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Relationship Between Fatigue and Inflammation, Disease Duration, and Chronic Pain in Psoriatic Arthritis: An Observational DANBIO Registry Study

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OBJECTIVE: Fatigue is one of the most significant symptoms, and an outcome of great importance, in patients with psoriatic arthritis (PsA), but associations between underlying components of fatigue experienced by patients in relation to the disease have been sparsely investigated. The objectives were to describe the degree of fatigue in patients with PsA, and to examine important components associated with fatigue.

METHODS: We performed a cross-sectional survey including patients registered in the Danish nationwide registry DANBIO from December 2013 to June 2014. Principal component analysis (PCA) was used to identify factors associated with fatigue.

RESULTS: A total of 1062 patients with PsA were included in the study. A PCA reduced co-variables into 3 components explaining 63% of fatigue in patients. The first component, contributing to 31% of fatigue, was composed of inflammatory factors including swollen and tender joints, physician's global assessment, elevated C-reactive protein (CRP), and high Pain Detect Questionnaire (PDQ) score. The second component, contributing to 17% of fatigue, consisted of increasing age and long disease duration. The third component, contributing to 15% of fatigue, consisted of high PDQ score, tender joint count, increasing age, and concomitant low CRP, suggestive of a chronic pain component consisting of central pain sensitization or structural joint damage.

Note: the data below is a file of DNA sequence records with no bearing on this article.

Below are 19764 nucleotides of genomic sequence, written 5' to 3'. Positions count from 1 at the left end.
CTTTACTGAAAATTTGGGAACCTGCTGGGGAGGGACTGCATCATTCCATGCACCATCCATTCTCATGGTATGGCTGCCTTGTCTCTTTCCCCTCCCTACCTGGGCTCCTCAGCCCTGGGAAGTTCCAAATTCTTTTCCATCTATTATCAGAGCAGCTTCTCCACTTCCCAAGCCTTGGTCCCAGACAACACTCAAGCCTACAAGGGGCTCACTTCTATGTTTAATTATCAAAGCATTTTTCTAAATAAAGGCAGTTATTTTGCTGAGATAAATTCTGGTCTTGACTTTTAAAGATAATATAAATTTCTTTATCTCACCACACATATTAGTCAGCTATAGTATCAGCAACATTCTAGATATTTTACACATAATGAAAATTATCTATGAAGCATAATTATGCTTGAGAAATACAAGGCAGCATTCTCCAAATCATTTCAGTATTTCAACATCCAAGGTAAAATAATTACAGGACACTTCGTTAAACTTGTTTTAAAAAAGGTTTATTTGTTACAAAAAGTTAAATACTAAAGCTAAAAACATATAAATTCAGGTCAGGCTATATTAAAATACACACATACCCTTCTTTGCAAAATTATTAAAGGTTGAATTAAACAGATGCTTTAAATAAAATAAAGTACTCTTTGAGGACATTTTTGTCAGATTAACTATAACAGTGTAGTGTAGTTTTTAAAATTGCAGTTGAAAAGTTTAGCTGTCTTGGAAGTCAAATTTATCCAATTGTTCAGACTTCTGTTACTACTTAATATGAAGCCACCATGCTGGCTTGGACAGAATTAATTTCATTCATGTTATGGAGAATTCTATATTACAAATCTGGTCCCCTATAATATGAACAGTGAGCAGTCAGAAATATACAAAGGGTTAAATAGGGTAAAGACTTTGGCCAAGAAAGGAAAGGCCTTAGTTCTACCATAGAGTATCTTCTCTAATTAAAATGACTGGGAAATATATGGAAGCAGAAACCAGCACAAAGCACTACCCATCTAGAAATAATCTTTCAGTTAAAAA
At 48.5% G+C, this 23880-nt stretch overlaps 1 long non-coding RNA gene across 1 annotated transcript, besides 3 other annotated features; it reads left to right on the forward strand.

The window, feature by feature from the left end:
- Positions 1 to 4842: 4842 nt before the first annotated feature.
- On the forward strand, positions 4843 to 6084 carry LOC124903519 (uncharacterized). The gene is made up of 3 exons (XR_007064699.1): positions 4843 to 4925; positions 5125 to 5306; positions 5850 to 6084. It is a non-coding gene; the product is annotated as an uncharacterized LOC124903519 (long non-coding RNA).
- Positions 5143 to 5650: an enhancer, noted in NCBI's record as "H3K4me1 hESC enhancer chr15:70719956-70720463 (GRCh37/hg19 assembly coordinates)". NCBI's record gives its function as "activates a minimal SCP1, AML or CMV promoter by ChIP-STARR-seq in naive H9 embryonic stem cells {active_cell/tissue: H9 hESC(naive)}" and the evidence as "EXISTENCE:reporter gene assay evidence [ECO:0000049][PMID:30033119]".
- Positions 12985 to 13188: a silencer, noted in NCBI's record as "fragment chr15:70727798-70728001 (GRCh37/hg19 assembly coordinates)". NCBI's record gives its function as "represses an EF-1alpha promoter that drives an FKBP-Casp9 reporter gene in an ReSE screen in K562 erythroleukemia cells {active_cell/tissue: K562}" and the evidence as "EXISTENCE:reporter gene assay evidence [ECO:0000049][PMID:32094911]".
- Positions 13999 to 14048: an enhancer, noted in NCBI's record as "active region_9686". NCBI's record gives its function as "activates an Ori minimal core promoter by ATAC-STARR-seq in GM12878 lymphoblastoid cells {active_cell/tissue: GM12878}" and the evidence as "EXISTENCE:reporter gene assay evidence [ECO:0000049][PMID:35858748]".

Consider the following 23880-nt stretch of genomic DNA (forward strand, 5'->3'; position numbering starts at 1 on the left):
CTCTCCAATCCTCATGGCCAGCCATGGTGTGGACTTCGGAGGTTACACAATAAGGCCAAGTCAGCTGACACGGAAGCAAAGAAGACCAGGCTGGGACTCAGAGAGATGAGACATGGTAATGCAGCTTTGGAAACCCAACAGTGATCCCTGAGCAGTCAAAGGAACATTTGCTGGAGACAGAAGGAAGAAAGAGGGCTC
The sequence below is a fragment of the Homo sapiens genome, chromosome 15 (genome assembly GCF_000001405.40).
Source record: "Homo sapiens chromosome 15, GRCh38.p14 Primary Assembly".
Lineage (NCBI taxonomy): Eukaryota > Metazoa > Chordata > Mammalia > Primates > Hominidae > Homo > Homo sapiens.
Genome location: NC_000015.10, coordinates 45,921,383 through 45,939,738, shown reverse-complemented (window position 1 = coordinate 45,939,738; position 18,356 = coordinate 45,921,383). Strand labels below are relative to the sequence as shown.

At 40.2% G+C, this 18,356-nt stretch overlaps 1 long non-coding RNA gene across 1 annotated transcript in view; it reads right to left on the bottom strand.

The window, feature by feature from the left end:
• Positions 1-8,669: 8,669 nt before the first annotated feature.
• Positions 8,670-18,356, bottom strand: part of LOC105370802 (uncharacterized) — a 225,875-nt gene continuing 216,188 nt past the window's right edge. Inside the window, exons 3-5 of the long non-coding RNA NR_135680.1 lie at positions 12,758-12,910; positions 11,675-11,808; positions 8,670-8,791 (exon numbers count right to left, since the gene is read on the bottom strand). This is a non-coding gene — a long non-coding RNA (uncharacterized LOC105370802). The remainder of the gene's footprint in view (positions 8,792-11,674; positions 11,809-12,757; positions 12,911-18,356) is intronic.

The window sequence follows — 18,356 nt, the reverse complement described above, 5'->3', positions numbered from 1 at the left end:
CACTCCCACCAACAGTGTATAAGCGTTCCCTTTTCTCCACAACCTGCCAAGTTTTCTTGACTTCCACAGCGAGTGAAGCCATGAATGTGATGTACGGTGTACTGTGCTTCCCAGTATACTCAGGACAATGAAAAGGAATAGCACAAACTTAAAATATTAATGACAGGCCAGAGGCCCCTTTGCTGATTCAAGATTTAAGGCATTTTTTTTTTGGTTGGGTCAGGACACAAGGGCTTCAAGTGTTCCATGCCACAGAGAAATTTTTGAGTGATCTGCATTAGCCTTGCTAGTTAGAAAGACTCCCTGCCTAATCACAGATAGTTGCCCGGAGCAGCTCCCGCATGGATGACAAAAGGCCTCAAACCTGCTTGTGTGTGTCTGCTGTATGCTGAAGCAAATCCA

CONCLUSION: Fatigue in patients with PsA may be driven by clinical inflammatory factors, disease duration, and chronic pain in the absence of inflammation.

Original languageEnglish
JournalJournal of Rheumatology
Issue number4
Pages (from-to)548-552
Number of pages5
Publication statusPublished - Apr 2020

ID: 60008015